The final bell rang and I quickly gathered my things.
"Goodnight Ryan. See ya tomorrow".
Walking out of the business classroom, I realized I was friendly with many of my peers but cared truly for only a small handful of people.
My pace quickened as I headed down the stairs and towards the gym hallway of my high school. The shoes I wore made small clicking sounds with each step on the hallways recently cleaned floors. The shoes were a pleasing blue colour with grey laces and the slightest, unnoticeable heel on the bottom. I had bought them for myself in grade 10 but for some reason hadn't worn them until now, grade 12. Thankfully they still fit.
My gym bag dangles in my right hand. I had grabbed it at lunch and carried it to my final two classes of the day in anticipation. Anticipation for after school running practice and the moment I got to see Jim for the first time after the two-month Summer break. It was in grade 9 I met Jim Halpert through the schools running club and every year since I waited for this time I got to spend with him.
Thoughts surrounding the idea that he might not show up for some reason grew stronger as I approached the changerooms. Just one more turn and I would be in the gym hallway without a single sighting of my best friend.
My pace slows slightly and I look down mournfully, catching glimpses of my shoes.
I look up. There he is. I see him and he sees me. He is standing with Michael at an open locker that could belong to either of them.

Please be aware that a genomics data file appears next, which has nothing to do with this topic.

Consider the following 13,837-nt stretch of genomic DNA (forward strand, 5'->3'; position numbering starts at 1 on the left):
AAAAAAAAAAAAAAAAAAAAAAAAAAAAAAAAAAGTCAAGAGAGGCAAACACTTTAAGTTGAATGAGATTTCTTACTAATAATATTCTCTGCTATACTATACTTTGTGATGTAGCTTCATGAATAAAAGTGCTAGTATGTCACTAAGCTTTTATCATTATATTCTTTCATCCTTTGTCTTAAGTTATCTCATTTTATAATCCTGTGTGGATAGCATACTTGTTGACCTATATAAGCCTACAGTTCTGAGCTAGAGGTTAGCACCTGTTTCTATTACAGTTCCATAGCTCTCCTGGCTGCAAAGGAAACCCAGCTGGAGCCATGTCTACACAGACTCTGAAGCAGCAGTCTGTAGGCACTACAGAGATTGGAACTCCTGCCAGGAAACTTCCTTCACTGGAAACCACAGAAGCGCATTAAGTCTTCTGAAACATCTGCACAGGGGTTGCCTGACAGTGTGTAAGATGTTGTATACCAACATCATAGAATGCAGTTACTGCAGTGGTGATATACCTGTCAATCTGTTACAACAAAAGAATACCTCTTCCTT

I like to think the reason he saw me right away was because he was looking for me. Hoping I was going to make it to practice. I flash a quick smile. The smile does not fade but I avert my eyes back to the ground. Jim is currently finding himself in between girlfriends and I don't want to look overly eager to see him.
His recognizable small laughter exits through his bright smile.
"How was your Summer?"
Of course, I have no recall of Summer. Just that it wasn't particularly bad.
He nods playfully and I nod back. I was prepared to laugh and nod as much as necessary.
"Hey, are you going to practice".
He gestures to Michael and my heart drops a bit.
"I have to work tonight."
I wasn't entirely surprised by his answer. I had gathered this much by how he was standing around Michaels locker instead of rushing off to get changed.
"Yeah. Sorry about that."
Michael was one of Jims many friends and just another person I was friendly towards without having a real connection with. They worked together at a local sporting goods store that happened to be taking a lot of Jims free time away from him.
I smiled trying not to make this moment any more awkward than it already was after Jim clearly announced he wouldn't be going to practice. I couldn't think of anything to say but I didn't want to leave yet. I wanted to soak up every minute with him and so I continued standing at the locker not saying a word.
Standing next to him in silence was more than enough for me. The knowledge that this was our last year together was too overwhelming.
Michael closed his locker and spoke to Jim.
"I'll meet you outside."
Jim turned to me again.
"I guess I should be going. Sorry again."
"Oh yeah, you should go."
A small hesitation lead into me blurting something out.
"Do you want me to walk you out?"
Last year I had grown into the habit of walking with Jim to the doors closest to his house before proceeding to my locker and then heading home myself. It was a way to make the most of my time with him. After school was all we had. In four years we never had a single class together which always amazed me because it felt like our friendship was stronger than most.
'No, it's ok Beesly."
I wave him goodbye and wait until he's not looking before walking towards the change rooms. It was an awkward reuniting but seeing him today made me feel good inside.